Statute of Limitations (VERMONT)
Personal Injury - 3 yrs. [12 V.S.A. § 512]
Wrongful Death - 2 yrs. [14 V.S.A. § 1492]
Personal Property Damage - 3 yrs. [12 V.S.A. § 512]
Real Property Damage - 6 yrs. [12 V.S.A. § 511]
Contracts (Oral and Written) - 6 yrs [12 V.S.A. § 511]
Contracts for Sale (goods) and Breach of Warranty - 4 yrs. (from tender of delivery) [9A V.S.A. § 2-725]
Plaintiff does not need to have an airtight case before the limitations period begins to run; fleshing out the facts will occur during investigation of the matter or during discovery after the lawsuit is filed. Limitations period begins to run when the plaintiff has or should have discovered both the injury and the fact that it may have been caused by the defendant's negligence or other breach of duty. [Rodrigue v. VALCO Enterprises, Inc., 726 A.2d 61 (Vt. 1999)]
Statute of Repose (Products) (VERMONT)
Admissibility of Expert Testimony (VERMONT)
Vermont is following the Daubert standard. The following factors are intended to assist trial judges in determining whether expert testimony is sufficiently supported by scientific knowledge so as to be admissible: (1) whether the scientific technique or methodology involved can be tested; (2) whether the technique or methodology has been subjected to peer review and publication; (3) the known or potential rate of error particular to the technique or methodology; and (4) whether the technique or methodology has been generally accepted in the scientific community. These factors are not exhaustive and the admissibility standard under Daubert is a flexible one [USGen New Eng., Inc. v. Town of Rockingham, 862 A.2d 269 (Vt. 2004)].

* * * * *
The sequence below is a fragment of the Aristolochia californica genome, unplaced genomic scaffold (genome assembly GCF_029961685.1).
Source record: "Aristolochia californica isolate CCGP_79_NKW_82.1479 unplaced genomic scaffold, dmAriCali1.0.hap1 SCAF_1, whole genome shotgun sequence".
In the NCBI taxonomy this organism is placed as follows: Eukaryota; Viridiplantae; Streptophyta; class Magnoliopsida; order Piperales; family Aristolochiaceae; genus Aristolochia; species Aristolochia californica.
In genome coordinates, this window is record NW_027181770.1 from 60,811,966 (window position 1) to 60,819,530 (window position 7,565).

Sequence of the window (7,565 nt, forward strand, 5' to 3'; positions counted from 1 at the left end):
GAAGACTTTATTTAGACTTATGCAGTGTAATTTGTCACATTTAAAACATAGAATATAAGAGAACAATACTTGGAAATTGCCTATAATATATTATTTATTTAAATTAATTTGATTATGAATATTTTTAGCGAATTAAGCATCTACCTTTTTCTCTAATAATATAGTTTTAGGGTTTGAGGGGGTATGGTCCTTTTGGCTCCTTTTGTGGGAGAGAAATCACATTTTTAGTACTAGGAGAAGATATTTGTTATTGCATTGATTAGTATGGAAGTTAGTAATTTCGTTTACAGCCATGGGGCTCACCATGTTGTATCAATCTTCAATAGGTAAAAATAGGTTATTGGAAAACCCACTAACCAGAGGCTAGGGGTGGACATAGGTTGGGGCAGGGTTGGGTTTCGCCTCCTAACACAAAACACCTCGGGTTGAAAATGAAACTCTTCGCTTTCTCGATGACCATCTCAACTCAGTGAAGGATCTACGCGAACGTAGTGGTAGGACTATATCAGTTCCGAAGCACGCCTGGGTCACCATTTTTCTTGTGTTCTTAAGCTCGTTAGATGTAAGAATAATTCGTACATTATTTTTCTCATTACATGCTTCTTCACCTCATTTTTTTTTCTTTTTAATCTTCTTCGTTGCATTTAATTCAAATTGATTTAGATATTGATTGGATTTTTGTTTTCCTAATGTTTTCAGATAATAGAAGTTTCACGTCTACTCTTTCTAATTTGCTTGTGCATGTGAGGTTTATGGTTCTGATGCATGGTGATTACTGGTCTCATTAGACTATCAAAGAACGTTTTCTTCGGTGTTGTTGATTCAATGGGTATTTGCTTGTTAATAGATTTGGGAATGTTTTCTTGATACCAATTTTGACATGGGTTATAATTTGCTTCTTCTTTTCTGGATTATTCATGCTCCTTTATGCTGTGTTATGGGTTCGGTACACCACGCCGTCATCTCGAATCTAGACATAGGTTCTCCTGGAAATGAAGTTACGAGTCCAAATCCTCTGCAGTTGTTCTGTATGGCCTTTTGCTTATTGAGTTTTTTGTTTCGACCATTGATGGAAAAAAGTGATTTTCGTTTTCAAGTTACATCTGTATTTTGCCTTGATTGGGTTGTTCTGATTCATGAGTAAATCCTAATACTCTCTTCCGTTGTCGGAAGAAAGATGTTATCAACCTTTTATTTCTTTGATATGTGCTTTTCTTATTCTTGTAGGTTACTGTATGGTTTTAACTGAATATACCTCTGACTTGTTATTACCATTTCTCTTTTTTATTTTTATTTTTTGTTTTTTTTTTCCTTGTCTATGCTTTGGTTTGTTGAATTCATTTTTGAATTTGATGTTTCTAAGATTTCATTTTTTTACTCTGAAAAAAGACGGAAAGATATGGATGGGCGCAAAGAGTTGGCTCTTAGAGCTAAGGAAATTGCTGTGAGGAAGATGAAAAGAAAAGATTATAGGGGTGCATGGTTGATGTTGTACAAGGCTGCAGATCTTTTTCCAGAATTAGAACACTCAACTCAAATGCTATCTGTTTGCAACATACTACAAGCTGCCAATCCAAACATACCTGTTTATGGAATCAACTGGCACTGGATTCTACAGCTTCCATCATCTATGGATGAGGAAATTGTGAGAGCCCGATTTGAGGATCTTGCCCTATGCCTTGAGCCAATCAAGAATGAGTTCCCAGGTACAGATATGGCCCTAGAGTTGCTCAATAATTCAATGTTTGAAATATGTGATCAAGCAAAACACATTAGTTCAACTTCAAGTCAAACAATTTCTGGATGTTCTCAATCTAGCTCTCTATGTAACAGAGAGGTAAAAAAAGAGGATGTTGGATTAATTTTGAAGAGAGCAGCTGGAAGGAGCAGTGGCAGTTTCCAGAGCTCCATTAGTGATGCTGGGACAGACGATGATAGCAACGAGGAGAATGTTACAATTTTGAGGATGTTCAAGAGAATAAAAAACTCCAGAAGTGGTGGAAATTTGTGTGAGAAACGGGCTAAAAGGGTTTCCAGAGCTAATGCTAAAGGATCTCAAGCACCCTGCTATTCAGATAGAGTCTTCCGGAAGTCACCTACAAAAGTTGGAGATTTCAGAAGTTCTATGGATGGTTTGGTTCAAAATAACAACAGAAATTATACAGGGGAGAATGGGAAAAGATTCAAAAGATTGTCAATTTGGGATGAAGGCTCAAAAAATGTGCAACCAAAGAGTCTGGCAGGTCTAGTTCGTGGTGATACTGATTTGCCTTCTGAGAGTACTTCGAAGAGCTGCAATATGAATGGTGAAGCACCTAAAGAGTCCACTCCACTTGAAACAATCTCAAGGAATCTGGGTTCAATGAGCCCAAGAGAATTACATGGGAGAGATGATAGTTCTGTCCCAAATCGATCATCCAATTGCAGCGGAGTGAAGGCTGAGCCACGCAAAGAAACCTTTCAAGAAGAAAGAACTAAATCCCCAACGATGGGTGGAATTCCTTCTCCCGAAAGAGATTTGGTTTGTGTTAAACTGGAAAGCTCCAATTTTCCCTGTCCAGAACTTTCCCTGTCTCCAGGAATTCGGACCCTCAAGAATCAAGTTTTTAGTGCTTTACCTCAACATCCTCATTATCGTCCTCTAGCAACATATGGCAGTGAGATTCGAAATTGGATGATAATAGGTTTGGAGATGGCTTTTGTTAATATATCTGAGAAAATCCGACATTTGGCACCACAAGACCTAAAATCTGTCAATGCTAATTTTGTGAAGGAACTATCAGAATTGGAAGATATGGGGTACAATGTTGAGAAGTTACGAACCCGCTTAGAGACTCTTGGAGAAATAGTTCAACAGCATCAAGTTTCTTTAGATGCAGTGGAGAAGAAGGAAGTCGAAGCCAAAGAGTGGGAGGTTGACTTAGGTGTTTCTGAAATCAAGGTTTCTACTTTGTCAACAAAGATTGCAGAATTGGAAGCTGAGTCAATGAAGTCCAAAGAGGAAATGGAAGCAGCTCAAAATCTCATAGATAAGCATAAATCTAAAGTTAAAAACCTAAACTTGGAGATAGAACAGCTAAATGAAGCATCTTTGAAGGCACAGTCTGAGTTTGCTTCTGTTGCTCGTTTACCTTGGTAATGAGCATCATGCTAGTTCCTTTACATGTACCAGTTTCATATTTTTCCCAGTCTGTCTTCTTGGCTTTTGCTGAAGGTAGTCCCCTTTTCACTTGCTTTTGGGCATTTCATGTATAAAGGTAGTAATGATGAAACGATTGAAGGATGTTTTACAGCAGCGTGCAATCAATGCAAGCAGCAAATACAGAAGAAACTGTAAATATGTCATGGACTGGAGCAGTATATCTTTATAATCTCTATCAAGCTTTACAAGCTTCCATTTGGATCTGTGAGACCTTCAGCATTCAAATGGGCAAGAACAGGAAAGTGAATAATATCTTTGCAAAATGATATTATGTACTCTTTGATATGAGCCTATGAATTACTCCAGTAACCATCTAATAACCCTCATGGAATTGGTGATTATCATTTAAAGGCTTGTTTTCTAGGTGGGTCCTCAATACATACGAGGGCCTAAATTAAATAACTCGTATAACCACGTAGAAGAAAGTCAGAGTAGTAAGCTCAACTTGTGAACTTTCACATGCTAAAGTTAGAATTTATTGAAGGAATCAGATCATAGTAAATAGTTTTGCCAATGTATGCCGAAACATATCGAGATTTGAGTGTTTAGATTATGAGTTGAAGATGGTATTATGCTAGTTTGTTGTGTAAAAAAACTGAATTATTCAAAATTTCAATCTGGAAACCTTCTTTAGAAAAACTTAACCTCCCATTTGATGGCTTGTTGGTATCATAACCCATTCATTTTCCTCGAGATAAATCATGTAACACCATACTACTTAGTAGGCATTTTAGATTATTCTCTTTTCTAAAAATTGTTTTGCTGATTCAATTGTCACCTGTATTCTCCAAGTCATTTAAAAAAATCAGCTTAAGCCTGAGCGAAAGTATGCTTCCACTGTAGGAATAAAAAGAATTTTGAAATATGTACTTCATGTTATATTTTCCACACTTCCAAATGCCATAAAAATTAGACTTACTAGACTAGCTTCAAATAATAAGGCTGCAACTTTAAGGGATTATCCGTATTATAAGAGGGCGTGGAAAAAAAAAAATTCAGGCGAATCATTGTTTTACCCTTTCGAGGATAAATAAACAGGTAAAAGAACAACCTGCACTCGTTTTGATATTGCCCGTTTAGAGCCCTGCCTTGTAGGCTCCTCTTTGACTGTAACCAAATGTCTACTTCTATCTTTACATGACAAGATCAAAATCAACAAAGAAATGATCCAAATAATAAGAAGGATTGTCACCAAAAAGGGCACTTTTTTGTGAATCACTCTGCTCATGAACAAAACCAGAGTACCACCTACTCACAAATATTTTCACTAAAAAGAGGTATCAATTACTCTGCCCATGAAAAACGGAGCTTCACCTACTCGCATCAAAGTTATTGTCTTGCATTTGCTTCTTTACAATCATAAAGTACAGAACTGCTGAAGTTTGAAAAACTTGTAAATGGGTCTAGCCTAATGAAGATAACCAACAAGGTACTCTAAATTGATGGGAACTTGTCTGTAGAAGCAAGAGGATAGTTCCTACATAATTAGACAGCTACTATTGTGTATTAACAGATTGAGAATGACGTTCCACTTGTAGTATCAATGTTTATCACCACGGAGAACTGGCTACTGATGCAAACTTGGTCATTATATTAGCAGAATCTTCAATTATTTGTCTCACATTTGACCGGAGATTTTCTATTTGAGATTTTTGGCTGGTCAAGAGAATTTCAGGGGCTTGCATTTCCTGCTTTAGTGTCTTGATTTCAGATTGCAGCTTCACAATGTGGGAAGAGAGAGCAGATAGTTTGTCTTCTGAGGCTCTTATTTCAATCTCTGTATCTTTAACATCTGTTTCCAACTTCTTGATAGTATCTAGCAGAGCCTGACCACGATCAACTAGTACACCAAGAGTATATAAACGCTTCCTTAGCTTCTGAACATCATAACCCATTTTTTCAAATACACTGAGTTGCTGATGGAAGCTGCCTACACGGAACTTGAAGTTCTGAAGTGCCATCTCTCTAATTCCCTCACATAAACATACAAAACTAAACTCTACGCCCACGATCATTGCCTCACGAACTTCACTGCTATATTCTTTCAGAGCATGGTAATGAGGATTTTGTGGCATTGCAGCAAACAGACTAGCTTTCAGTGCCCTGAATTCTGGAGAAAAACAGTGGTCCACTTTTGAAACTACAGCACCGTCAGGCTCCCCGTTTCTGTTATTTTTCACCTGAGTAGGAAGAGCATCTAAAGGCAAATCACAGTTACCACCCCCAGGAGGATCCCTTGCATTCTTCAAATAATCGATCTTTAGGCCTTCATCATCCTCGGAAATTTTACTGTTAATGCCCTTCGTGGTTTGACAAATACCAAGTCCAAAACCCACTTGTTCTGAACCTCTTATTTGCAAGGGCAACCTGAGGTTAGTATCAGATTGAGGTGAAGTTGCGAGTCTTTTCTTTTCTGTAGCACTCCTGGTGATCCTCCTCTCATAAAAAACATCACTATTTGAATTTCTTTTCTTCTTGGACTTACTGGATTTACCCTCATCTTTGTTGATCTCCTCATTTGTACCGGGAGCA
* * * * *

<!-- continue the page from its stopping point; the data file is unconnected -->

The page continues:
Causes of Action (VERMONT)
Strict Liability – Vermont has adopted Rest. (2nd) of Torts, 402A. Plaintiff must show that the product: (1) is defective; (2) is unreasonably dangerous to the consumer in normal use; (3) reached the consumer without undergoing any substantial change in condition; and (4) caused injury to the consumer because of its defective design [Farnham v. Bombardier, Inc., 640 A.2d 47 (Vt. 1994)].